Report

Where and when: a profile of armed robbery by location

10 Sep 2014
Description

In this paper, four armed robbery profiles have been constructed, based on information contained in qualitative police narratives supplied as part of the AIC’s National Armed Robbery Monitoring Program.

Summary

In 2010, approximately 5,000 individuals and organisations reported being the victim of armed robbery. After assault and sexual assault, armed robbery is the third most common violent crime reported; a trend that has remained consistent over the last 10 years (AIC 2013). However, armed robbery is unique when compared with other types of violence due to its overlap with property crime. Specifically, while armed robbery involves the use or threat of force or violence, the primary purpose is to deprive the individual or organisation of their property (Pink 2011). A such, an incident of armed robbery can have both immediate and long-term psychological and economic ramifications for the victim. Therefore, the prevention of armed robbery remains a key focus of business groups,as well as law enforcement agencies.

In order to develop effective crime prevention strategies, it is necessary to acknowledge the heterogeneous nature of armed robbery. Incidents of armed robbery can vary depending on whether the victim was a person or an organisation, whether the offender was armed with a knife, firearm or other weapon, or whether the offence occurred on the street or in a commercial premise (Borzycki & Fuller 2014; Mouzos & Borzycki 2003). Therefore, understanding the qualitative differences between incidents is vital in order to avoid implementing ineffective and generic approaches to armed robbery prevention.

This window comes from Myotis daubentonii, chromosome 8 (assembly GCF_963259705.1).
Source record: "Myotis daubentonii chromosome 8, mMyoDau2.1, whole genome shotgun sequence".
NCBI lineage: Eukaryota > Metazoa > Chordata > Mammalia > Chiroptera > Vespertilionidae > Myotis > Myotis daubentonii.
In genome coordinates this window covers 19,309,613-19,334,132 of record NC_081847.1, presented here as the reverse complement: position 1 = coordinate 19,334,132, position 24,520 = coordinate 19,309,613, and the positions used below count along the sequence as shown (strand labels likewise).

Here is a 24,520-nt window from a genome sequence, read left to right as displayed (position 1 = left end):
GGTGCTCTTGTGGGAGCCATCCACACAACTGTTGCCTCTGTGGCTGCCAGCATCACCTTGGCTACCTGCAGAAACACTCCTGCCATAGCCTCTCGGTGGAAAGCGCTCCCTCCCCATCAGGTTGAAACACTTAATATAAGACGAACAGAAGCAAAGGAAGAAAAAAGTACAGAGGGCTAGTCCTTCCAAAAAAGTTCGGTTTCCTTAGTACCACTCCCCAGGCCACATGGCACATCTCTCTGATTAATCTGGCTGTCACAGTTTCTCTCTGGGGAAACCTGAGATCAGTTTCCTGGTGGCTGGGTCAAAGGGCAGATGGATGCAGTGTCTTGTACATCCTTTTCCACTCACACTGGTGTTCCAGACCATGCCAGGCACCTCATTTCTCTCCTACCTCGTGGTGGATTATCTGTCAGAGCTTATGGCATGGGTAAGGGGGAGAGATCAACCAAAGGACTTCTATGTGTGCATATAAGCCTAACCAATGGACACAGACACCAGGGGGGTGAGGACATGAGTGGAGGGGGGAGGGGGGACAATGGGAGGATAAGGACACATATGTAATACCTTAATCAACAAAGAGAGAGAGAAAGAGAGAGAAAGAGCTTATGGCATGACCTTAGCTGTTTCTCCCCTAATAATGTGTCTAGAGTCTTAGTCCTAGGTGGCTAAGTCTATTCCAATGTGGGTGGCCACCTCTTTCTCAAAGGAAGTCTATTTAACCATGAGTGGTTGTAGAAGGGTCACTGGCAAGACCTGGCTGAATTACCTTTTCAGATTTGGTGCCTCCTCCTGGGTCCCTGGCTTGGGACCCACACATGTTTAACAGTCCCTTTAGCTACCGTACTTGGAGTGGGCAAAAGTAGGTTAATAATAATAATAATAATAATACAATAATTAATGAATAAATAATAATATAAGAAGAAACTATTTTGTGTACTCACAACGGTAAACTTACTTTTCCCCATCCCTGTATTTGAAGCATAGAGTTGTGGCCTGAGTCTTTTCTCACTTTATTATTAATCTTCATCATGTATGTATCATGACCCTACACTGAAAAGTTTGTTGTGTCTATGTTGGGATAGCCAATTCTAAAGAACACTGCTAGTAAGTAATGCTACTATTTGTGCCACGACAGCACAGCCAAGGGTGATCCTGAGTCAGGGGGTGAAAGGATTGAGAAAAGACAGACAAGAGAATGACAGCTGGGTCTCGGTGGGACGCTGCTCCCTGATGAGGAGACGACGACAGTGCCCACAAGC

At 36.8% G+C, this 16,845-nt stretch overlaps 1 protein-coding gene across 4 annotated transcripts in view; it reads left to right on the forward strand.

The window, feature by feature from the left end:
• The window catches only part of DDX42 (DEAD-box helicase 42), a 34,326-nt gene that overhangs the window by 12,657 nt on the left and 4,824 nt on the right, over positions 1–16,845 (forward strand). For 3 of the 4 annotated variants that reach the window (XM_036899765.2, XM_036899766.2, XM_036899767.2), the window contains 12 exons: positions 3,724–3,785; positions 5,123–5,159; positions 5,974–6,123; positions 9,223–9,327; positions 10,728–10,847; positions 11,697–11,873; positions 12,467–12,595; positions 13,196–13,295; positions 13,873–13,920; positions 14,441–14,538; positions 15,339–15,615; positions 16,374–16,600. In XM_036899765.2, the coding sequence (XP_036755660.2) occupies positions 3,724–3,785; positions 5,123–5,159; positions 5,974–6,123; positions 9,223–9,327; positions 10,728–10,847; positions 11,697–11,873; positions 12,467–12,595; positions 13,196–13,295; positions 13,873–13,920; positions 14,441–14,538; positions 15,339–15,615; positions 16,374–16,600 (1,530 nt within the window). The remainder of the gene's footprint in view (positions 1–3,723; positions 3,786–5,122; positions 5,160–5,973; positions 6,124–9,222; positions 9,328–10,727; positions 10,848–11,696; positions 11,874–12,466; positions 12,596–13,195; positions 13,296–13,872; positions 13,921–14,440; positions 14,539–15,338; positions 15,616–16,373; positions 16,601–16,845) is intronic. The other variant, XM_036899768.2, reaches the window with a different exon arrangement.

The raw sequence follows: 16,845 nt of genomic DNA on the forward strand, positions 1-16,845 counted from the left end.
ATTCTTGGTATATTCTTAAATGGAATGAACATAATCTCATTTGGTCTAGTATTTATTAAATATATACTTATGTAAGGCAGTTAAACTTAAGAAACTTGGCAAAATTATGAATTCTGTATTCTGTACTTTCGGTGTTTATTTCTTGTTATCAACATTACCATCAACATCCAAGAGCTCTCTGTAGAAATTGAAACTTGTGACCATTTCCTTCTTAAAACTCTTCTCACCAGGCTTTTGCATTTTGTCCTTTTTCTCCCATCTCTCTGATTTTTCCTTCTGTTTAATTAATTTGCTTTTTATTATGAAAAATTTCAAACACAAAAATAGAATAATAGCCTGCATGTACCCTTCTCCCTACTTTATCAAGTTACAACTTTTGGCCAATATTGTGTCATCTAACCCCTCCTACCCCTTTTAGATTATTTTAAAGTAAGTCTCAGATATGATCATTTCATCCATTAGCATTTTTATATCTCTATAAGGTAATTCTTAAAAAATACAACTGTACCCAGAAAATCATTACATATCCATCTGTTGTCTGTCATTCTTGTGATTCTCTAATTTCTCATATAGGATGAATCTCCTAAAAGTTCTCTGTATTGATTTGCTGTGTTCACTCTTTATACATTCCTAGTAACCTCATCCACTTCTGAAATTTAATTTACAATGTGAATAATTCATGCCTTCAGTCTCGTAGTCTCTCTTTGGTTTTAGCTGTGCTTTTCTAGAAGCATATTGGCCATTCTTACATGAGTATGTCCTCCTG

Previous profiles of armed robbery have almost exclusively focused on the of fender. Research conducted in Australia and overseas has examined the characteristics and motivations of offenders in order to explain the variations in robbery (see Gabor et al. 1987; Matthews 2002; Mouzos & Borzycki 2003; Nugent et al. 1989; Walsh 1986). However, while such an approach has merits as an investigative tool, it is limited in its presentation of armed robbery more generally. Specifically, these profiles fail to appropriately capture the influence
of the environment and the victim on the offender. It would therefore be useful, when looking to prospectively prevent crime, to broaden this focus and incorporate not just the offender
but also vulnerabilities associated with particular victims and/or locations.

Publication Details
Published year only: 
2014
11
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